2019 has so far been a year of high temperature records. We had the warmest ever February and more recently the hottest ever Easter Monday. Besides the recreational benefits it brings us it also brings on the wildlife. Summer migrants arrive early and hibernating creatures wake often prematurely which may or may not be a good thing. In February there were records of Brimstone butterflies on the wing and there were national records by March of Sand Martins and even Swallows having crossed the channel.
To my great surprise on 20th February I observed a Humming Bird Hawk Moth hovering and feeding off the nectar of my neighbour’s flowering Daphne bush. This early record excited the south west London and Surrey entomologists to record it in their annals of first year sightings. Humming Bird Hawk Moths are normally recorded as migrants appearing in mid summer from the continent. It is now recorded that they are able in our warmer climate to over winter here and hibernate in crevices, exceptionally for a macro moth species which usually pupate and survive as chrysalises. This moth is notable for its remarkable resemblance both in appearance and behaviour to the Humming Birds of the New World. But unlike America, Africa and Australasia Great Britain and Europe lack specialist bird pollinators so evolution has slipped these moths into the role and their shape follows their function, a phenomenon often described as convergent evolution.
With the warmth of the Easter Holiday Spring came on in earnest and Blackcaps and Chiffchaffs had arrived and were in full song. The early Butterflies, yellow Brimstones, Orange Tips, Holly Blues and Speckled Woods were in gardens, and the good news is that although local Peacock and Comma populations have crashed in recent years there was good enough hibernation under the bridge in Sydenham Hill Wood to provide a base for recovery. Our one pair of Kestrels are reported once more to have taken up residence in St Peter’s church in Cox’s Walk and Tawny Owls are again reported calling in Dulwich and Sydenham Hill Wood. A drake Mandarin Duck has been seen on the lake in Dulwich Park, a welcome return after an absence of several years and a pair of Little Grebes are once more courting.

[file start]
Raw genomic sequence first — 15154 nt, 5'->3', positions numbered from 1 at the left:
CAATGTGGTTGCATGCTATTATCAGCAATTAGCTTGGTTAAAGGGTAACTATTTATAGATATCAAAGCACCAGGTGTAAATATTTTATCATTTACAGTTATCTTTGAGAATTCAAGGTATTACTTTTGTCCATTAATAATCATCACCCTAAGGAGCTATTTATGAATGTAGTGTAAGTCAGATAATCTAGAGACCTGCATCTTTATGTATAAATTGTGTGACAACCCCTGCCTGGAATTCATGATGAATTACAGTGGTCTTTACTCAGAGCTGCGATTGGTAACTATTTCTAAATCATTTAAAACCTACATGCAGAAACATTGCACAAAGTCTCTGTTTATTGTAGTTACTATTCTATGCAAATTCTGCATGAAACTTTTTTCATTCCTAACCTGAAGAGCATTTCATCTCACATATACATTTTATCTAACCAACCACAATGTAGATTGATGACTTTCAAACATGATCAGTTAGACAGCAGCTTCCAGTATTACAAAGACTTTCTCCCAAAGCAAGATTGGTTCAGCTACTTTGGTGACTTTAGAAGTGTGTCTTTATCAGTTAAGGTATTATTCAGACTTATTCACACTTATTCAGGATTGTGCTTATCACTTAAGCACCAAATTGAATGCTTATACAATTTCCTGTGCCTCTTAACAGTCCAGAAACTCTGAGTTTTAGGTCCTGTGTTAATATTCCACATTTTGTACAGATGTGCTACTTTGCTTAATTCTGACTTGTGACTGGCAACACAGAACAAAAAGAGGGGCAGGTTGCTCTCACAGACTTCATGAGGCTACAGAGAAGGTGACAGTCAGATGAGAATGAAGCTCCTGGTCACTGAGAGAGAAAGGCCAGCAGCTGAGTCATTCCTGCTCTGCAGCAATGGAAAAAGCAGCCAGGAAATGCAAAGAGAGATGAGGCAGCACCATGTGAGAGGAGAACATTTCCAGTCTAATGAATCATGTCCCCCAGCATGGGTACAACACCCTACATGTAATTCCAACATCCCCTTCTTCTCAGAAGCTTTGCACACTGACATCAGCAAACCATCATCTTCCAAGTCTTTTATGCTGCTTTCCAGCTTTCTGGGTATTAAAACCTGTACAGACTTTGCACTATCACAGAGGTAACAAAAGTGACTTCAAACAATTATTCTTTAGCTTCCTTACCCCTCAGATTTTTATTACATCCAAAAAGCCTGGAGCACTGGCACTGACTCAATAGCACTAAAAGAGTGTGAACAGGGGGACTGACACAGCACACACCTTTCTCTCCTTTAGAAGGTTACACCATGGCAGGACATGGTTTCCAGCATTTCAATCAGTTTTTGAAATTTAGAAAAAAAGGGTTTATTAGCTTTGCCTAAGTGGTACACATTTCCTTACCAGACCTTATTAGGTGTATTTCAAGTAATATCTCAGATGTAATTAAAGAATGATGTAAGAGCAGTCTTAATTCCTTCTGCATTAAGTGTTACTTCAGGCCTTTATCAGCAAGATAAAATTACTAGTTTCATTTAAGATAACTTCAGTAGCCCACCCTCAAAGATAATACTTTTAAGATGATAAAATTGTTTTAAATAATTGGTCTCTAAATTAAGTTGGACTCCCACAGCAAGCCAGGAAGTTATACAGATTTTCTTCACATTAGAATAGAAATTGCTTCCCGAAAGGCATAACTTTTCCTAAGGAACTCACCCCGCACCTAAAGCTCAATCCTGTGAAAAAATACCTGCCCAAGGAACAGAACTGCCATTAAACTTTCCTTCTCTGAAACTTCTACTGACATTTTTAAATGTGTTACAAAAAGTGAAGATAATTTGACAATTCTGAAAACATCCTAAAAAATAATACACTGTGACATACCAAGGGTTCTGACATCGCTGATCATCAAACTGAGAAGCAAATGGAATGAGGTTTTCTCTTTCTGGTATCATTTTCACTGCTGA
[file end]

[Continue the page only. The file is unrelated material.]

Claire Kelly has provided us with this photograph of a Jackdaw in Dulwich Park. They have aroused some interest as unfamiliar local birds having only taken up residence in Dulwich in the past two or three years, surprisingly as unlike that other green local invader they are well known European native birds. However Jackdaws are probably here to stay as being well adapted to us and already breeding both in the parks and the woods.
It is well worth particularly in early and late summer keeping our eyes and ears open for the unusual as rarities do turn up. I heard that in the migration season two years ago a Grasshopper warbler was singing in a reader’s garden and this was a first for Dulwich as far as I know, distinguished by its extraordinary song that sounds like a continuous fishing reel. It would otherwise have been seen as a rather boring brown bird. I once heard it said that British Warblers were boring birds with beautiful songs but American Warblers were beautiful birds with boring songs. Perhaps we should stick with our own, so do keep your records coming.
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